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Whole You Winter 2020

Your healthy source for living well.

Welcome to Whole You, a quarterly bulletin from Sunflower Health Plan. We hope you’ll use this to stay updated on your health plan benefits and improve your well-being.

In this issue, learn how to beat allergies and manage asthma. Read tips for eating on a budget and getting the most value from your health plan. Land free tax help long before April. Then, enjoy a relaxing activity with some coloring sheets. Finally, kick back during spring break—and feel great.

In our next issue, expect more content for the whole you.

Healthy eating doesn’t have to come with a high price tag. Check out these ideas for nutritious budget meals.

Choose wisely by selecting in-season and frozen fruits and vegetables. Check for price-per-pound deals on meat; consider buying larger portions and freezing what you don’t use. Ask the butcher for lean and inexpensive cuts. Beans are also an easy and affordable source of protein. 

Discount grocers and farmers’ markets offer healthy options at lower costs than other stores. Many of the same products are carried in sister stores with different brand names.

Make a shopping list to cut down on impulse buys. Check the weekly advertisements of the grocers in your area to find the best deals on healthy options. Cut out or print coupons. Many grocers now have their own apps that let you make a shopping list. Then you can “clip” electronic coupons and view their advertised sales. 

Cook once, eat twice. For example, whole chickens are usually a cheaper protein source that can extend into multiple meals.  

Going in with a friend or family member to purchase bulk items helps keep your spending and food waste down. Freeze individual packs of food in freezer-safe storage bags for fast and easy food prep later.

Your health insurance gives you important benefits. But did you know you can also earn rewards?

With the My Health Pays® rewards program, earning rewards is easy. You just complete healthy activities, such as your yearly wellness exam or other annual screenings to protect your health.

When you complete a healthy activity, you’ll earn dollar rewards. You can use them on things like:

  • Everyday items at Walmart®
  • Utilities
  • Transportation
  • Childcare
  • Education
  • Rent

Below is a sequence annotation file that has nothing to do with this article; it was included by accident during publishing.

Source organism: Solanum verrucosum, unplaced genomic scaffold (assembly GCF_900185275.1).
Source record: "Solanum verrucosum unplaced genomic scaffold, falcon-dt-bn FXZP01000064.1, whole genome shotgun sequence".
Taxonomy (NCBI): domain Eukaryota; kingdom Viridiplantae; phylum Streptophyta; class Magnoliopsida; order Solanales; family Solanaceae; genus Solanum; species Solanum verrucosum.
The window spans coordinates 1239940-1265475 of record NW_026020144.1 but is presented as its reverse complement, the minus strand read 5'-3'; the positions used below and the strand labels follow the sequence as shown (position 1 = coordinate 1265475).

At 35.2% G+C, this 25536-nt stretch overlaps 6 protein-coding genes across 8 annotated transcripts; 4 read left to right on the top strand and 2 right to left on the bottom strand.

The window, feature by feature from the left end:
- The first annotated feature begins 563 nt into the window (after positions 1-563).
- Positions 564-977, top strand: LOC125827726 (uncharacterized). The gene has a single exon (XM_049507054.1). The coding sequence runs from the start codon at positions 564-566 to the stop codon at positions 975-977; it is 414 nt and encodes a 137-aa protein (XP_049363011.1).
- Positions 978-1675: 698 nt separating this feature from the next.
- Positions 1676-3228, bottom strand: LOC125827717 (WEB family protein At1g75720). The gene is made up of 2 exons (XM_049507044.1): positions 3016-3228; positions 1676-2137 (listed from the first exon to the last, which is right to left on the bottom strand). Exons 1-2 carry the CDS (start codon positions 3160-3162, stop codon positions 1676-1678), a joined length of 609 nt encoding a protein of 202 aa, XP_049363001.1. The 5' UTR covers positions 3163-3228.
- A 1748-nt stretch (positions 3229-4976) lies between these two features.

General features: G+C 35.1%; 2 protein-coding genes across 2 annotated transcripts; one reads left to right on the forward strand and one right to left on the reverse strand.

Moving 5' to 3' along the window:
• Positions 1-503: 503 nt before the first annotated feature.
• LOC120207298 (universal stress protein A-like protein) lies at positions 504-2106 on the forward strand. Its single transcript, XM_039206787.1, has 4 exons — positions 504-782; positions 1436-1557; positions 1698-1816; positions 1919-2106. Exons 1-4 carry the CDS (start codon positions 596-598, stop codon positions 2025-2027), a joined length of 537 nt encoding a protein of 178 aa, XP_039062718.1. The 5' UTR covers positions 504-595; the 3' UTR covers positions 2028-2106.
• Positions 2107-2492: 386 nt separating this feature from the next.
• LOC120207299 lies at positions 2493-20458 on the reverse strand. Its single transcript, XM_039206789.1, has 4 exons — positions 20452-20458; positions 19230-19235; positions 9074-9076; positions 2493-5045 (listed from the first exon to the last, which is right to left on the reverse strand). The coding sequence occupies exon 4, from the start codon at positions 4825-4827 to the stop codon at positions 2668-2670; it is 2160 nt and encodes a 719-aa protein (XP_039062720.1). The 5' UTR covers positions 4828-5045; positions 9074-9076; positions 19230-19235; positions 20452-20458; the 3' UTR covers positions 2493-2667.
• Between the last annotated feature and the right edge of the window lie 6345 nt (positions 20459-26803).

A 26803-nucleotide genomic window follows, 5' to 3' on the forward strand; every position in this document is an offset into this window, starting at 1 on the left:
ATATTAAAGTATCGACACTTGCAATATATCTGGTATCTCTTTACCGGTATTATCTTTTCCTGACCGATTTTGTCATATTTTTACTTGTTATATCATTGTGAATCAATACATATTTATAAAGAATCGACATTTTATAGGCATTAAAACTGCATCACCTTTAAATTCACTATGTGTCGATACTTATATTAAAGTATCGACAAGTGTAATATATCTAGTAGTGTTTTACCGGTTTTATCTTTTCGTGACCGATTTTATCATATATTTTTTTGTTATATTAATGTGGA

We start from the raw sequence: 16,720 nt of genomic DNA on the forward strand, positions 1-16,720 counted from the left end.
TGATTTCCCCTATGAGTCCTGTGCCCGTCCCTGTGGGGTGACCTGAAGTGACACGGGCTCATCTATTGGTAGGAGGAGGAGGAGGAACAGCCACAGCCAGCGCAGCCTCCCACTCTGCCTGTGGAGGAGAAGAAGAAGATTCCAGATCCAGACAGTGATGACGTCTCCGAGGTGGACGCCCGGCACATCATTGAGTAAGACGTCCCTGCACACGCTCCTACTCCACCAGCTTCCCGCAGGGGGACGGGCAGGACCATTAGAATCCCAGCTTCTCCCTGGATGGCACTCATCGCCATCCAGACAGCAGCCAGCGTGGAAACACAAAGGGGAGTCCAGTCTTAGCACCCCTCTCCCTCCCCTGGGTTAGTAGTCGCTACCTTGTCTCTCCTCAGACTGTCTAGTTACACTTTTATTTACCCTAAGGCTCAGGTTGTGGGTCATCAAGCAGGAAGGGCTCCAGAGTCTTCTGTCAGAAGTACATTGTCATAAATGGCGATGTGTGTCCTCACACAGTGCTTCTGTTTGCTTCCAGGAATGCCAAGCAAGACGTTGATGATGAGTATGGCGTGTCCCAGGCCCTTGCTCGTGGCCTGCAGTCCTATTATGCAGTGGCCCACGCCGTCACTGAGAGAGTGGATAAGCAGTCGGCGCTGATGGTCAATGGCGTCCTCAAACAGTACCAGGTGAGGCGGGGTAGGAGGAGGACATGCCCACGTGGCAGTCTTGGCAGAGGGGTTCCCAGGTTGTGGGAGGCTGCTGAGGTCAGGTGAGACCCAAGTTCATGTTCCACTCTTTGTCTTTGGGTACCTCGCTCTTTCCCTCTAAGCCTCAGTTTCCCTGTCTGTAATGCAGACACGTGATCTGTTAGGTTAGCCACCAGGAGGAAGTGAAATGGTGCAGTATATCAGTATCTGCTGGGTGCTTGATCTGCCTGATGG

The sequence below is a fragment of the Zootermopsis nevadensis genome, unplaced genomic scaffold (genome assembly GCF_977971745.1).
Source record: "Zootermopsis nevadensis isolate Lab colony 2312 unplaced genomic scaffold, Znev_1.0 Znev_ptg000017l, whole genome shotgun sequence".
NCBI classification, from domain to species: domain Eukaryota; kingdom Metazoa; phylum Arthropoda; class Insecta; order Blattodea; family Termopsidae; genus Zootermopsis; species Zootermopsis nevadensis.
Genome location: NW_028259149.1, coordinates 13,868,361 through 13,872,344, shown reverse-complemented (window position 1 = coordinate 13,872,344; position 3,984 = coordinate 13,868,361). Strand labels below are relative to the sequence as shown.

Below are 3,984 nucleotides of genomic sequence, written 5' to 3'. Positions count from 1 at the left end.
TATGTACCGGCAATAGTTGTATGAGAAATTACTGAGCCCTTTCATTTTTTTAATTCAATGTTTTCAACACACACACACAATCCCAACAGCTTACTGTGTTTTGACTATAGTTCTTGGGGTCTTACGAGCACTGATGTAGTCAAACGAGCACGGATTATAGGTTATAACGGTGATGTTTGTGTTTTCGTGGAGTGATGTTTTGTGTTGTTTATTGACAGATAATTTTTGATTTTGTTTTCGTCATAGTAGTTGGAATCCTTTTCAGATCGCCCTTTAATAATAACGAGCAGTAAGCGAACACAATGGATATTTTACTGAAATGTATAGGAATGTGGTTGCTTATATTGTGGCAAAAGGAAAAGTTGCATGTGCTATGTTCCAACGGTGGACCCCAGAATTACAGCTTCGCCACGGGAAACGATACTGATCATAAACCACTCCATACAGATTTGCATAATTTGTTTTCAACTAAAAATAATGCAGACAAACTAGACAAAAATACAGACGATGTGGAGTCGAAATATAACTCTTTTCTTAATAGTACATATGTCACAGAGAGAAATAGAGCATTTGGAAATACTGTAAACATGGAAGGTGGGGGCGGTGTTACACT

Here are ways to earn My Health Pays rewards:

  • Earn $10 by completing your health risk screening
  • Earn $10 by getting a wellness exam for your 2-20 year old each year
  • Earn $10 for each infant well care visit up to 15 months
  • Earn $50 by getting your annual diabetes care. Must complete all of the following once in the calendar year. If 2 HbA1c tests are completed in calendar year, then total is $70 max.
    • HbA1c test
    • Kidney screening
    • Dilated eye exam

If you have any questions or need more information, call Customer Service at 1-877-644-4623 or TTY 711.

Watery, itchy eyes. Sneezing fits. If you have allergies, you know how miserable this time of year can be. There are things you can do that can make you feel better this allergy season.

Allergy testing lets your doctor know what you’re allergic to. That way a plan can be made to help you deal with allergies. Getting tested is a good first step to finding relief. 

Additionally, what time you are outside and the weather can have a big effect on your allergies. Pollen levels are higher in the morning. So plan to be outdoors later in the day if possible. And if it’s dry and windy, it is better to limit the amount of time you spend outside.

You can also learn about the amount of pollen in your area. Watch the local TV news during the weather report. Visit weather websites. There are also emails and other ways to check pollen near you.

Open windows expose you to pollen and other allergens. Use your air conditioner when at home or riding in a car. Check and change your air filters to improve air quality. And keep your carpets and floors clean and dust-free. 

Lastly, watch what you eat. Foods like sugar, wheat and dairy can make allergies worse. If you get symptoms like nausea, headache, dizziness, an itchy throat or wheezing, take note and avoid that food in the future. Don’t forget to drink plenty of water to flush and hydrate your system.

Color Your Way to Relaxation